Comparison of Cell Phone and Landline Surveys: A Design Perspective
Carley-Baxter, L. R., Peytchev, A. A., & Black, M. C. (2008, May). Comparison of Cell Phone and Landline Surveys: A Design Perspective. Presented at AAPOR 2008, New Orleans, LA.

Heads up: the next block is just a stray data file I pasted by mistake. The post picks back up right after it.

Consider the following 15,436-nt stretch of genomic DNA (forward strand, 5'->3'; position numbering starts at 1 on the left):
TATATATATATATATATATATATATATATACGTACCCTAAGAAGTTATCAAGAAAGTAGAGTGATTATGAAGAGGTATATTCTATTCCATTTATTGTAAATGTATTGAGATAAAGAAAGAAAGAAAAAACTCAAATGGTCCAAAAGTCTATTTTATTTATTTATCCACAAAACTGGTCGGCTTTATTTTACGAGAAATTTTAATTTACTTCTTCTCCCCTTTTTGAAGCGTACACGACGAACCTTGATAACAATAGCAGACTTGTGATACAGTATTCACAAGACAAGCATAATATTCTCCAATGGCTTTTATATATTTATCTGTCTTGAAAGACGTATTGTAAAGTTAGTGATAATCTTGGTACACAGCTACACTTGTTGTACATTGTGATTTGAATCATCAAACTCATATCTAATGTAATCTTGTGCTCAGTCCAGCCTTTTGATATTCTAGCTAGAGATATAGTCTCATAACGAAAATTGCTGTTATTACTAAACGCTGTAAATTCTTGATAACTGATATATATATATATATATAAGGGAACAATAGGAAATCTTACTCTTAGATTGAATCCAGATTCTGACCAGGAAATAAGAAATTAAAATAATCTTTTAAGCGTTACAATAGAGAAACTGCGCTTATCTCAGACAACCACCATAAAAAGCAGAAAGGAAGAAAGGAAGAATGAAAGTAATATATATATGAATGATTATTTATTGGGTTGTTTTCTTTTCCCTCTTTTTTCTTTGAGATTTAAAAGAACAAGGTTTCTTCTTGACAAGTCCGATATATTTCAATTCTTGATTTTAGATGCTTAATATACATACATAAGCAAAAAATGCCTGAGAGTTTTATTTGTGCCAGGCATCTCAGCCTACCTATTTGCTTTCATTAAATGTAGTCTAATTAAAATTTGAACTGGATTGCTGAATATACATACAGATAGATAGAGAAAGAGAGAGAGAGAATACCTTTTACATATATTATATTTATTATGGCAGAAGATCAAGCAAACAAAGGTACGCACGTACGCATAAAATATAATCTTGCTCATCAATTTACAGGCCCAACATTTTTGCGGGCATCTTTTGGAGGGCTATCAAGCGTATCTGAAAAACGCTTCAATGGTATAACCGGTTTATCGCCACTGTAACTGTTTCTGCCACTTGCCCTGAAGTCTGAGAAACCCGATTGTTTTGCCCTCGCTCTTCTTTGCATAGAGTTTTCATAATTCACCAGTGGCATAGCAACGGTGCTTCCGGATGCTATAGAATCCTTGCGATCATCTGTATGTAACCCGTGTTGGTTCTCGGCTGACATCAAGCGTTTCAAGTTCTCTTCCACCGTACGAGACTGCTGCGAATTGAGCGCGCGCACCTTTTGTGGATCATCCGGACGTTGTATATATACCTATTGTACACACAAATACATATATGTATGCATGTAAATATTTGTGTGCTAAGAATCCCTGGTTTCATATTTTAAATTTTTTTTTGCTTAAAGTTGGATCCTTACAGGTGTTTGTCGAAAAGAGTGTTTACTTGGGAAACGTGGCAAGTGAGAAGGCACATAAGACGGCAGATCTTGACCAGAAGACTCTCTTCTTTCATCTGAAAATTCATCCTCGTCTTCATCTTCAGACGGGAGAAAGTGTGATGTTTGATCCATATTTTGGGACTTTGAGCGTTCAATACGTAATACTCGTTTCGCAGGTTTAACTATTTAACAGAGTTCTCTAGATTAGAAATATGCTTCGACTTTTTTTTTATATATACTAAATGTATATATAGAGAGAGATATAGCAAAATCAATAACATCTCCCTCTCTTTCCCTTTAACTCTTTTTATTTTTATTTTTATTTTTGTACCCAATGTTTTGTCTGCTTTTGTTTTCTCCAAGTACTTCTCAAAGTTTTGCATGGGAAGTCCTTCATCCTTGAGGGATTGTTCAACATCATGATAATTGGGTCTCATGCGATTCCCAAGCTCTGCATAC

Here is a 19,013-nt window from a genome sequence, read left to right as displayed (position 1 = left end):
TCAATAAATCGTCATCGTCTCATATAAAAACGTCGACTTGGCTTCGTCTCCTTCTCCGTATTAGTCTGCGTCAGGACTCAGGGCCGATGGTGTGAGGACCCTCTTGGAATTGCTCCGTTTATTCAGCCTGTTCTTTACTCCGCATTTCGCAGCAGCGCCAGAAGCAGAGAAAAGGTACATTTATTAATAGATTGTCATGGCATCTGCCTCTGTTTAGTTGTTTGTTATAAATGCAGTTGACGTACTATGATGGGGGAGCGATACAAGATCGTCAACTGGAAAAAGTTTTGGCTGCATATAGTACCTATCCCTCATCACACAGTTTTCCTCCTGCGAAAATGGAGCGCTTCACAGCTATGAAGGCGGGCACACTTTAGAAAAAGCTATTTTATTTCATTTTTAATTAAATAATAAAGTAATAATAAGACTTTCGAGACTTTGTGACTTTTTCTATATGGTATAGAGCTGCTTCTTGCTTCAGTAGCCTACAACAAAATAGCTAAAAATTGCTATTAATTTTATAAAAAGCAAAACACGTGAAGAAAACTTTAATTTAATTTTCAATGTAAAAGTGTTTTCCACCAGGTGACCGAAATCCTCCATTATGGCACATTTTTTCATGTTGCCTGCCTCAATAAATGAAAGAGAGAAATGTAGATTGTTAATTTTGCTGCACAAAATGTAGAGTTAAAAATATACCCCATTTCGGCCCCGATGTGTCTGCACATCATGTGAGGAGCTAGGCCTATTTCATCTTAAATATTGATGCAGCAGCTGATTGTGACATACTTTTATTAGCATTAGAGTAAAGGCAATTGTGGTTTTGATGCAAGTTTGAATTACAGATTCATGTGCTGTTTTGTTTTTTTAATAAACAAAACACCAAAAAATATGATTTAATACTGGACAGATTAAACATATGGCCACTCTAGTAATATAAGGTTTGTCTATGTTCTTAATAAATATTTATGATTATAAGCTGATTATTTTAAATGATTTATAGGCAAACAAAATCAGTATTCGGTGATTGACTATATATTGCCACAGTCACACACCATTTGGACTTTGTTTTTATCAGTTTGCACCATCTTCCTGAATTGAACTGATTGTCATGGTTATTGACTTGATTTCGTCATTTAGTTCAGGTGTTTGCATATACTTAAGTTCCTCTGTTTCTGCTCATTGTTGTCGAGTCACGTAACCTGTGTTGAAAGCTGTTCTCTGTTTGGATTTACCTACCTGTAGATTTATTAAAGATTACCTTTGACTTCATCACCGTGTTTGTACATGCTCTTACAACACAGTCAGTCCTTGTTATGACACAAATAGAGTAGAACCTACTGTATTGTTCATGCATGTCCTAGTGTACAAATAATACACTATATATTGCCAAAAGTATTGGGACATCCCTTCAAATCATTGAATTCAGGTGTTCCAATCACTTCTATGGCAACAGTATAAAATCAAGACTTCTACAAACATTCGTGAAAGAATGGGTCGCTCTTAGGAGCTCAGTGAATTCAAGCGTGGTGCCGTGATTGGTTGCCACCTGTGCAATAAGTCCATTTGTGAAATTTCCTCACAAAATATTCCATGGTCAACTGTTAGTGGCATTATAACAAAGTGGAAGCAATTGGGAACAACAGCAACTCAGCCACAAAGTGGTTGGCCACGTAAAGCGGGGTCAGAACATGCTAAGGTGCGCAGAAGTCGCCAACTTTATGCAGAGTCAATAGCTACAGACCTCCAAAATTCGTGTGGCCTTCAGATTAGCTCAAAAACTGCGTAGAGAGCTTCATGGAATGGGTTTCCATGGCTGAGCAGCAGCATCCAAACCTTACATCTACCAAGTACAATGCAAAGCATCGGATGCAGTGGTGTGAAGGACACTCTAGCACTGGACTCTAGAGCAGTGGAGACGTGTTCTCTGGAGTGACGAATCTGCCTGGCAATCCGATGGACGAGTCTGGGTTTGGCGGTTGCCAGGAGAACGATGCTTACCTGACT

Rapidly decreasing coverage of landline surveys is increasing the need to implement dual-frame surveys for inference to the adult U.S. population. Vast differences between the way cell phones and landlines are used, and the populations using them, require separate data collection designs. Yet research comparing cell phone surveys to landline telephone surveys is scarce with respect to operational outcomes. Researchers are still unclear about what existing procedures from landline surveys can be used without modification in cell phone surveys, and what procedures need to be adapted or changed. Further, reasons for participation or nonresponse may differ by sample type. We evaluate design characteristics and feasibility of implementing a cell phone sample in a national landline RDD survey through measures of effort, sample performance over the course of the field period, and sample dispositions. We also test hypothesized differences between cell phone and landline interviewing through experiments on survey topic and length. To help optimize calling cell phone numbers in future studies, we present self-reported cell phone use patterns and other factors affecting the probability of contact and sampling design. To inform the inclusion of adults with both a cell and landline phone, we compare cell phone use among cell-phone-only and cell-plus-landline cases. The cell phone sample was less efficient and cell phone interviews required more effort. We find that topic and length may not have the same impact in cell phone surveys. We also found notable differences between the cell-only and cell-plus-landline respondents in terms of cell phone use. Implications and directions for future work are discussed.